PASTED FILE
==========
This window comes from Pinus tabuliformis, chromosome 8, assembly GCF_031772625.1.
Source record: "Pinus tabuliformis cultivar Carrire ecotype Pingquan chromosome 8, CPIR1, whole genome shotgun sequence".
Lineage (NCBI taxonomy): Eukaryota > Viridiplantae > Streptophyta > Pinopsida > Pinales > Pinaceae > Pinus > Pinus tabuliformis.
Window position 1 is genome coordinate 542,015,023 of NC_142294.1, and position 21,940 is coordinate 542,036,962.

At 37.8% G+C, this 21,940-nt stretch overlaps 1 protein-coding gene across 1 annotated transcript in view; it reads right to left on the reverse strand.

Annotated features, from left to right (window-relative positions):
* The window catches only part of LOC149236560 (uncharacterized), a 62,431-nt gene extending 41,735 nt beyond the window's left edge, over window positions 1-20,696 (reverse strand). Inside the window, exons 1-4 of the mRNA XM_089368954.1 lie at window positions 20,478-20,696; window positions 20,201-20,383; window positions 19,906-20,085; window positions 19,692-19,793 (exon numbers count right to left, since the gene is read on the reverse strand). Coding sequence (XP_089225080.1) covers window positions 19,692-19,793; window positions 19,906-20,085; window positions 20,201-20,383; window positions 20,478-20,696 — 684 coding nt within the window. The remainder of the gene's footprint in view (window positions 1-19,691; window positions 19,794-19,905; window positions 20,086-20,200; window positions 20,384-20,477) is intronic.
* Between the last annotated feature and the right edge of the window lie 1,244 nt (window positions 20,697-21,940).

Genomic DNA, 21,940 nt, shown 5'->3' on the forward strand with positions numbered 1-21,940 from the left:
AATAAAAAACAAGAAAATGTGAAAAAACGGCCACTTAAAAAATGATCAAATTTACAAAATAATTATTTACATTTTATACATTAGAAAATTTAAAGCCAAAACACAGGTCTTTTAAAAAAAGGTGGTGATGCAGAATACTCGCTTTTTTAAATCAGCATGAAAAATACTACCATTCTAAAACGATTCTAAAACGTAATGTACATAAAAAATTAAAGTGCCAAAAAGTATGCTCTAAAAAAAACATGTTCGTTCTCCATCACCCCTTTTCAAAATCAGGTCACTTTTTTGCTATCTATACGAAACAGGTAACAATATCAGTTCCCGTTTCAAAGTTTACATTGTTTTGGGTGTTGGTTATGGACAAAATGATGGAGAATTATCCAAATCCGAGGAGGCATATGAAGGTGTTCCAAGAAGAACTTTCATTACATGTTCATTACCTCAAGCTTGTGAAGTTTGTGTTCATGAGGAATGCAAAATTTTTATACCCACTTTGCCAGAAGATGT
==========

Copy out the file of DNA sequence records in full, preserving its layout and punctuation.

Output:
This window comes from Pinus tabuliformis, chromosome 8, assembly GCF_031772625.1.
Source record: "Pinus tabuliformis cultivar Carrire ecotype Pingquan chromosome 8, CPIR1, whole genome shotgun sequence".
Lineage (NCBI taxonomy): Eukaryota > Viridiplantae > Streptophyta > Pinopsida > Pinales > Pinaceae > Pinus > Pinus tabuliformis.
Window position 1 is genome coordinate 542,015,023 of NC_142294.1, and position 21,940 is coordinate 542,036,962.

At 37.8% G+C, this 21,940-nt stretch overlaps 1 protein-coding gene across 1 annotated transcript in view; it reads right to left on the reverse strand.

Annotated features, from left to right (window-relative positions):
* The window catches only part of LOC149236560 (uncharacterized), a 62,431-nt gene extending 41,735 nt beyond the window's left edge, over window positions 1-20,696 (reverse strand). Inside the window, exons 1-4 of the mRNA XM_089368954.1 lie at window positions 20,478-20,696; window positions 20,201-20,383; window positions 19,906-20,085; window positions 19,692-19,793 (exon numbers count right to left, since the gene is read on the reverse strand). Coding sequence (XP_089225080.1) covers window positions 19,692-19,793; window positions 19,906-20,085; window positions 20,201-20,383; window positions 20,478-20,696 — 684 coding nt within the window. The remainder of the gene's footprint in view (window positions 1-19,691; window positions 19,794-19,905; window positions 20,086-20,200; window positions 20,384-20,477) is intronic.
* Between the last annotated feature and the right edge of the window lie 1,244 nt (window positions 20,697-21,940).

Genomic DNA, 21,940 nt, shown 5'->3' on the forward strand with positions numbered 1-21,940 from the left:
AATAAAAAACAAGAAAATGTGAAAAAACGGCCACTTAAAAAATGATCAAATTTACAAAATAATTATTTACATTTTATACATTAGAAAATTTAAAGCCAAAACACAGGTCTTTTAAAAAAAGGTGGTGATGCAGAATACTCGCTTTTTTAAATCAGCATGAAAAATACTACCATTCTAAAACGATTCTAAAACGTAATGTACATAAAAAATTAAAGTGCCAAAAAGTATGCTCTAAAAAAAACATGTTCGTTCTCCATCACCCCTTTTCAAAATCAGGTCACTTTTTTGCTATCTATACGAAACAGGTAACAATATCAGTTCCCGTTTCAAAGTTTACATTGTTTTGGGTGTTGGTTATGGACAAAATGATGGAGAATTATCCAAATCCGAGGAGGCATATGAAGGTGTTCCAAGAAGAACTTTCATTACATGTTCATTACCTCAAGCTTGTGAAGTTTGTGTTCATGAGGAATGCAAAATTTTTATACCCACTTTGCCAGAAGATGT